This review first ran in the May 8 edition of The Hamilton Spectator.
Sitting through marathon meetings irritates you.
Pursuing perfection at the expense of making progress frustrates you.
And dealing with people who can’t cut to the chase exhausts you.
Patience is not your virtue.
We could punish you. Remind you to go along to get along. Tell you to work on your poker face. Ship you off for remedial training.
But if we’re smart, we’ll promote you.
Organizations need to pick up the pace, say John Zenger and Joseph Folkman.
“The survival of organizations depends on their ability to move quickly,” say the authors of Speed and CEO and president of a firm that delivers leadership development programs to organizations worldwide.
“We live in a world where the pace at which an organization moves and its ability to adapt and change can lead to dramatic success or failure.”
One of the keys to organizational success is leadership speed. “Agile organizations are full of speedy leaders,” say Zenger and Folkman.
“Organizations can only move as fast as their employees do. The pace of employees will impact the pace of the organization. Even more important is the pace of the leader. Leaders who resist a brisk pace can be a major source of a company’s problems and ultimately its failure.”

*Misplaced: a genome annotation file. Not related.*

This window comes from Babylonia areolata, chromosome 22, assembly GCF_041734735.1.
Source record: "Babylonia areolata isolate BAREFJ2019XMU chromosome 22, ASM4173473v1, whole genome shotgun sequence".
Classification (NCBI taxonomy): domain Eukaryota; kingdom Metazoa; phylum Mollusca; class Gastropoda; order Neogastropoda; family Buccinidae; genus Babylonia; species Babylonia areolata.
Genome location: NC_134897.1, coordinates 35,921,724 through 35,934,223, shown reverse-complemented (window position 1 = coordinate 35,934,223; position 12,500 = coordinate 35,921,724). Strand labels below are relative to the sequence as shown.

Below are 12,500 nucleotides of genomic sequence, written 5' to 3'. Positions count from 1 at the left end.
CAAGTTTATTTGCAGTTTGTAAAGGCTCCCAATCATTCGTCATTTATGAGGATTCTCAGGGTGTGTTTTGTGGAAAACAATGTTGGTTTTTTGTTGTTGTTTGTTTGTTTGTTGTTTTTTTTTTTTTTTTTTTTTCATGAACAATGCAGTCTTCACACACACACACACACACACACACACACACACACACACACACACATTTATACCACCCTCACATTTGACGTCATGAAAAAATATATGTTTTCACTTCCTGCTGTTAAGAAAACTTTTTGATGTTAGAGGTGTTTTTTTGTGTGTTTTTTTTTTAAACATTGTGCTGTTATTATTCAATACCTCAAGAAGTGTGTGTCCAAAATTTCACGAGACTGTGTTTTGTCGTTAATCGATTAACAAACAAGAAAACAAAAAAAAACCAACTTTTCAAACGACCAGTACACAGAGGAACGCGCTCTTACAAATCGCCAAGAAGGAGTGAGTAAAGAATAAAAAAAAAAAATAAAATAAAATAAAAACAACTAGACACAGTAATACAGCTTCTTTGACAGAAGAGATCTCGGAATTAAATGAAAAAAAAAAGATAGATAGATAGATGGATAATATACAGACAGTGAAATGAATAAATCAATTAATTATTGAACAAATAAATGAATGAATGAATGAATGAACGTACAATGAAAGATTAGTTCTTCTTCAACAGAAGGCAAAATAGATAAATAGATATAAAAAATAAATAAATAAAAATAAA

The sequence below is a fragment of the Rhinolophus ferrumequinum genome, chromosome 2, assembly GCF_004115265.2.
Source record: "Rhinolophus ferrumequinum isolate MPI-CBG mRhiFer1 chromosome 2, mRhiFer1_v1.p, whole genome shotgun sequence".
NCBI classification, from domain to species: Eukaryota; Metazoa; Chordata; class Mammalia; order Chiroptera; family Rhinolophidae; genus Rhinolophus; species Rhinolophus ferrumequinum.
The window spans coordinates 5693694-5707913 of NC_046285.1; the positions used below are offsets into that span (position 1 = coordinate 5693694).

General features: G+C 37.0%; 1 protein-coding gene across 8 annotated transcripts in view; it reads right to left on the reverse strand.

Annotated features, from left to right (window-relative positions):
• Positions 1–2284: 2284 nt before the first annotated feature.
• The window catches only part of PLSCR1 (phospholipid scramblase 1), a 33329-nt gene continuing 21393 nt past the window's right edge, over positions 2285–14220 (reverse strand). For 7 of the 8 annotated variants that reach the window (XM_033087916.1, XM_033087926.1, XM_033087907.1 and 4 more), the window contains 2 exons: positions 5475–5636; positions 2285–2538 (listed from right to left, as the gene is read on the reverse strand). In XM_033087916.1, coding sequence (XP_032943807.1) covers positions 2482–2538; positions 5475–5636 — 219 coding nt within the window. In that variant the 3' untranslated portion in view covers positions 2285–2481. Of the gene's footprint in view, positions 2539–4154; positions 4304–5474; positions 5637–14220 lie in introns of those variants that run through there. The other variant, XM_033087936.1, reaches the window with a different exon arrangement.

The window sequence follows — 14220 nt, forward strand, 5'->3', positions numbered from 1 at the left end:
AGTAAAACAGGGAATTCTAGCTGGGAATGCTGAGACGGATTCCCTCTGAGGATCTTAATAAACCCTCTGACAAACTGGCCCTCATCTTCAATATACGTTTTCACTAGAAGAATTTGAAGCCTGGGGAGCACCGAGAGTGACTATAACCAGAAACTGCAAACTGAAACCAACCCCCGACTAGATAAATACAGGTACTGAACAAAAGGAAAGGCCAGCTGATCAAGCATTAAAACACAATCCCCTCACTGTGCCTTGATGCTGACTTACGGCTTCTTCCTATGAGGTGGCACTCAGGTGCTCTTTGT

Zenger and Folkman say we need more leaders who excel at doing things well and doing them quickly. Pacesetting leaders are adept at spotting problems and trends early and then wasting no time in making course corrections.
These quick-off-the-mark leaders inspire the rest of us to pick up our game and keep us motivated to go the extra mile.
To move your organization from sluggish to speedy, leaders can set an example by holding shorter meetings and having briefer interactions. Become a master at gently guiding others’ conversations. “Help others get to the heart of the matter and let them know you respect their time and you want them to respect yours.”
Based on 360-degree feedback results on 52,000 leaders, Zenger and Folkman have identified eight companion behaviors that will dial up your leadership speed:
- be innovative with a willingness to change
- exhibit strategic perspective
- display courage
- set stretch goals
- communicate powerfully
- bring an external focus
- take initiative, and
- possess knowledge and expertise
“The pendulum defining most organizations’ behavior is currently not in the middle, but on the slow, ponderous side,” say Zenger and Folkman. “There is an urgent need and huge benefit to attaining what we have defined as true leadership speed.”
The authors make a convincing case for why organizations and leaders need to swing the pendulum to the speedy side.
@jayrobb serves as communications director for Mohawk College and lives in Hamilton.